Richard Thornburgh

and Tom Ridge

are former governors of Pennsylvania

U.S. ratification of the Convention on the Rights of Persons with Disabilities (CRPD) is an important and necessary step toward protecting the rights and freedoms of people across the world.

As longtime advocates for persons with disabilities and individuals directly impacted by disability, we recognize that the ratification of the CRPD would be a victory not only for those whose rights are protected, but also for the ideals of freedom and equality for all that are the bedrock on which this nation was built.

At the state and federal level, in public and private roles, we have advocated on behalf of people with disabilities and have witnessed first-hand the progress that has been made in this country. The United States is home to 57.8 million people with disabilities, including 5.5 million disabled veterans.

Thanks to the Americans with Disabilities Act (ADA), the world's most comprehensive and progressive legislation of its kind, Americans with disabilities are afforded the same rights and opportunities as all others in our nation. The same cannot be said across much of the rest of the world.

We are acutely aware that the international community looks to the United States as an exemplar, providing a way forward for protecting individual rights. The CRPD builds on the framework of the ADA and exports the protections given to citizens in the United States to the rest of the world. By ratifying this treaty, the Senate will signal that America remains a leader and pioneer in protecting the freedoms of people with disabilities.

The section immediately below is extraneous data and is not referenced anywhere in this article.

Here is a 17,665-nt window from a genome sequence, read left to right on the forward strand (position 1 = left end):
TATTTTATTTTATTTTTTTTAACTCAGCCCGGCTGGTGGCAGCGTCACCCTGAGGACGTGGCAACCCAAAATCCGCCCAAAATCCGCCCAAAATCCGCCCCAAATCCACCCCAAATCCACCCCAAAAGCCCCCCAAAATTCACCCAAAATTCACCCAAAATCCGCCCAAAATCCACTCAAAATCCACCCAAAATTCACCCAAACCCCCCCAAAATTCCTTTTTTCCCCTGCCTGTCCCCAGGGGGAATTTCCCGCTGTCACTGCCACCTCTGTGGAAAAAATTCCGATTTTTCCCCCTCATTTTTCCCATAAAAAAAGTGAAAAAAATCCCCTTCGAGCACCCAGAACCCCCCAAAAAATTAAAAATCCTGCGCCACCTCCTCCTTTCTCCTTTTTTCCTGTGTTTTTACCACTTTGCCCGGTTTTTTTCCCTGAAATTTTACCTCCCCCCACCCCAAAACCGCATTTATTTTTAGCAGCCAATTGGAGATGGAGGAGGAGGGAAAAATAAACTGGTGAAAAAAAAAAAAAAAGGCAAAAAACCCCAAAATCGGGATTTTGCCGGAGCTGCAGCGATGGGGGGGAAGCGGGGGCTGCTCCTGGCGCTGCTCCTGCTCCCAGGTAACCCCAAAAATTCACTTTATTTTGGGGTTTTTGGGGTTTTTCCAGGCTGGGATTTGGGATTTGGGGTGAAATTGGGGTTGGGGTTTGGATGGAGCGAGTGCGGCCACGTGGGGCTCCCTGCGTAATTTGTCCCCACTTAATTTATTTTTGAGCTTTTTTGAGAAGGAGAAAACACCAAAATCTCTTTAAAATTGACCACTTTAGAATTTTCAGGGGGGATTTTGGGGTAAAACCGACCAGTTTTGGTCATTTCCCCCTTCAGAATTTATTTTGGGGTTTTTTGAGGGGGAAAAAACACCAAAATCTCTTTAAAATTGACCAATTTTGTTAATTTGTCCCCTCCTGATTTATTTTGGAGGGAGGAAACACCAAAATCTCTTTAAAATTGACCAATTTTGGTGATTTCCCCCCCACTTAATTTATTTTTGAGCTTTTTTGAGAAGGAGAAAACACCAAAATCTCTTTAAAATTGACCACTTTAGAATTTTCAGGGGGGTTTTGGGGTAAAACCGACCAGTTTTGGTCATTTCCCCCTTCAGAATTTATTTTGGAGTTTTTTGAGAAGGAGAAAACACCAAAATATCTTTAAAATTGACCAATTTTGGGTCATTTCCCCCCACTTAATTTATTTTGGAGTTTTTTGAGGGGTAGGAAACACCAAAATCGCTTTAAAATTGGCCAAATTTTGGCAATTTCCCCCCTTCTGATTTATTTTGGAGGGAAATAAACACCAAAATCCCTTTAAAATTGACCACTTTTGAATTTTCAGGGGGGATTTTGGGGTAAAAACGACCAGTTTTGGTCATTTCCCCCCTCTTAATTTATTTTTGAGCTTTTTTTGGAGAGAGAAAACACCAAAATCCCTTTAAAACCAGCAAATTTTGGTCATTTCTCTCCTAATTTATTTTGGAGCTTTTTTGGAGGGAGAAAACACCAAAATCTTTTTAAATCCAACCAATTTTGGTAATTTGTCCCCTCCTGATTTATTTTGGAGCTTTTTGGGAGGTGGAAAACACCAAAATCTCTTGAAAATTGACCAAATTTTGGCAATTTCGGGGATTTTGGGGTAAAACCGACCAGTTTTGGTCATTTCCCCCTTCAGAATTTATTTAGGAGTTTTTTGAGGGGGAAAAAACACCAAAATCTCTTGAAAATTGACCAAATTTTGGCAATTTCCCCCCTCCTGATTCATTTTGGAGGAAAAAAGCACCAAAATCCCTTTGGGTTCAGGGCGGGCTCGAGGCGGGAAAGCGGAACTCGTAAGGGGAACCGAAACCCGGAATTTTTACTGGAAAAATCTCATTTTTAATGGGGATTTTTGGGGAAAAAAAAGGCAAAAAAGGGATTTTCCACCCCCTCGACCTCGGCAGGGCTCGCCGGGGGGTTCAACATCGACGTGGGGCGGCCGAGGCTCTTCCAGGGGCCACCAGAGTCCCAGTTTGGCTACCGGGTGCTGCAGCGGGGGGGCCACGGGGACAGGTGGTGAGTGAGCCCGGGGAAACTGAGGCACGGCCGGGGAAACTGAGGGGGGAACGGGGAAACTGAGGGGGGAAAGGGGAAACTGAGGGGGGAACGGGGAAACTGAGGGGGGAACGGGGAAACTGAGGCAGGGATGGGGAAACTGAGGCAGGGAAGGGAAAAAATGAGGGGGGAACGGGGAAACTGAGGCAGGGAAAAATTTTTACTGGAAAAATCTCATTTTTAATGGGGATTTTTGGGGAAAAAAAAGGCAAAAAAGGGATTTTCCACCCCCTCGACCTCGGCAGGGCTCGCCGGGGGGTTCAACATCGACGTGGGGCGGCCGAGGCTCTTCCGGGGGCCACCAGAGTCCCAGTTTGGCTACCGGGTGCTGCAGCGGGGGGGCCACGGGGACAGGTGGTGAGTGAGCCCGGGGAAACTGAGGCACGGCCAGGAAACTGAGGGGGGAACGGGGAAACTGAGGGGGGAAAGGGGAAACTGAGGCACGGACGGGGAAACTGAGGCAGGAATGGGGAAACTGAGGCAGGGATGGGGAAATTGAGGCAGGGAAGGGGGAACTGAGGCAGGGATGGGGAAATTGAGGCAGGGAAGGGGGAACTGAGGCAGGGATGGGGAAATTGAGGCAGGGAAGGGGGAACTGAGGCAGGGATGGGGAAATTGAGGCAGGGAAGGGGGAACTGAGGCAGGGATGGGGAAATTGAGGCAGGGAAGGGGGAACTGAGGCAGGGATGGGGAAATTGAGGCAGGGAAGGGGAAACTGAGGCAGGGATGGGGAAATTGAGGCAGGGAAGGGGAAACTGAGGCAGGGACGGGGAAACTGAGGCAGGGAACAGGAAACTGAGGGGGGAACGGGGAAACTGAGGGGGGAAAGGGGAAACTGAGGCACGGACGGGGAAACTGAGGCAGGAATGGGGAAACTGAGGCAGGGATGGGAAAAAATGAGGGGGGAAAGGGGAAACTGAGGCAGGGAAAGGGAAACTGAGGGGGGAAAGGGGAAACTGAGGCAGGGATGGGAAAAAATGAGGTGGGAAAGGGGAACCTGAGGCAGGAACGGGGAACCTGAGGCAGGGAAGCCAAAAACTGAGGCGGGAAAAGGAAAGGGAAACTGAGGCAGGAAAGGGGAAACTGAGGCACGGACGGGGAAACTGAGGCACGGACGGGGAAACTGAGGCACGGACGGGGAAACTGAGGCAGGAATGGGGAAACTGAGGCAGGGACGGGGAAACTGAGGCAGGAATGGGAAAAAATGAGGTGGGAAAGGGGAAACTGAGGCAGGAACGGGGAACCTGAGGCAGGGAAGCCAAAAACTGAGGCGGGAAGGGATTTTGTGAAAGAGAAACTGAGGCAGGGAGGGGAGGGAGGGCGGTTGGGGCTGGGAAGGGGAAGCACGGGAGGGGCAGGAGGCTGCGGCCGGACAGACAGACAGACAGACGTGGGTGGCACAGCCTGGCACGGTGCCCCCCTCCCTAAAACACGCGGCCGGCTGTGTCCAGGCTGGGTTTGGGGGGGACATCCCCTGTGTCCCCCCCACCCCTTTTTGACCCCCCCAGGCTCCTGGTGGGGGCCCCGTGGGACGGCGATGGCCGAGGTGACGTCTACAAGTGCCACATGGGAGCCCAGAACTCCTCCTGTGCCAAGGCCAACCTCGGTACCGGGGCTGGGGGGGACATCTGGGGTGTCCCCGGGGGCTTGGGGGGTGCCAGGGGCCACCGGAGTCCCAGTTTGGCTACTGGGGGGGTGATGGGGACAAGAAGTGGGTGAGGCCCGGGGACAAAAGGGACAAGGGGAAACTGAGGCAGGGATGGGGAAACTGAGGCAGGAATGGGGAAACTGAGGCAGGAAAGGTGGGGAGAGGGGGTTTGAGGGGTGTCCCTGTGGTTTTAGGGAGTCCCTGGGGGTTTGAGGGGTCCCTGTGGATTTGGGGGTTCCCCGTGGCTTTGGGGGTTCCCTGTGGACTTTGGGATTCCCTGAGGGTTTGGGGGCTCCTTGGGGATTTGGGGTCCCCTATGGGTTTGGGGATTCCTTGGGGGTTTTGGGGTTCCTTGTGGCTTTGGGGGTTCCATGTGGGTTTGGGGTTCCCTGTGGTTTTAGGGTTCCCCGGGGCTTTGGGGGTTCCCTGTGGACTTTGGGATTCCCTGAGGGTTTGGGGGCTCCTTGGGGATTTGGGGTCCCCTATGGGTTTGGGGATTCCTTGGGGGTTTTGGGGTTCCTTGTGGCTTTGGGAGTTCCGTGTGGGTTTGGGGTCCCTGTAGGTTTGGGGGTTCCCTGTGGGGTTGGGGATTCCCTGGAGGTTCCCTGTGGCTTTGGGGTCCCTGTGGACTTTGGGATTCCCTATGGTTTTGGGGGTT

Not only does ratification allow the United States to frame the standards for disability rights globally, but it protects American citizens and veterans with disabilities from discrimination and onerous restrictions abroad. Though protected from discrimination at home, our veterans with disabilities who want to travel and work abroad may be subject to unjust travel restrictions and face limitations in employment.

Ratification of the CRPD by the United States would help remove barriers faced by disabled Americans active within the global community, and protect the liberty of service members who have sacrificed to protect our freedom. In addition, ratification would allow the United States to share our expertise in science and technology to further enhance economic opportunity for all.

Critics of the CRPD suggest that ratification would undermine American sovereignty and force changes to existing U.S. law. Those claims are unfounded. The Senate Foreign Relations Committee has adopted a series of reservations, understandings, and declarations making clear that ratification of the CRPD will not force any change in federal or state law or have any impact on the federal budget.

Disability does not know political, racial, religious, or other barriers. It is an experience that has or will touch us all at some point in our lives. As our Declaration of Independence asserts, it is up to us to ensure that the concepts of equality for which our country stands are everlasting.

U.S. ratification of the disability treaty will validate the notion that all men and women are indeed created equal and will have a resounding impact on the one billion persons with disabilities in the United States and around the world.

Richard Thornburgh, a former U.S. attorney general, played a major role in the enactment of the Americans with Disabilities Act. Tom Ridge was the first secretary of the U.S. Department of Homeland Security, and is currently chairman of the National Organization on Disability (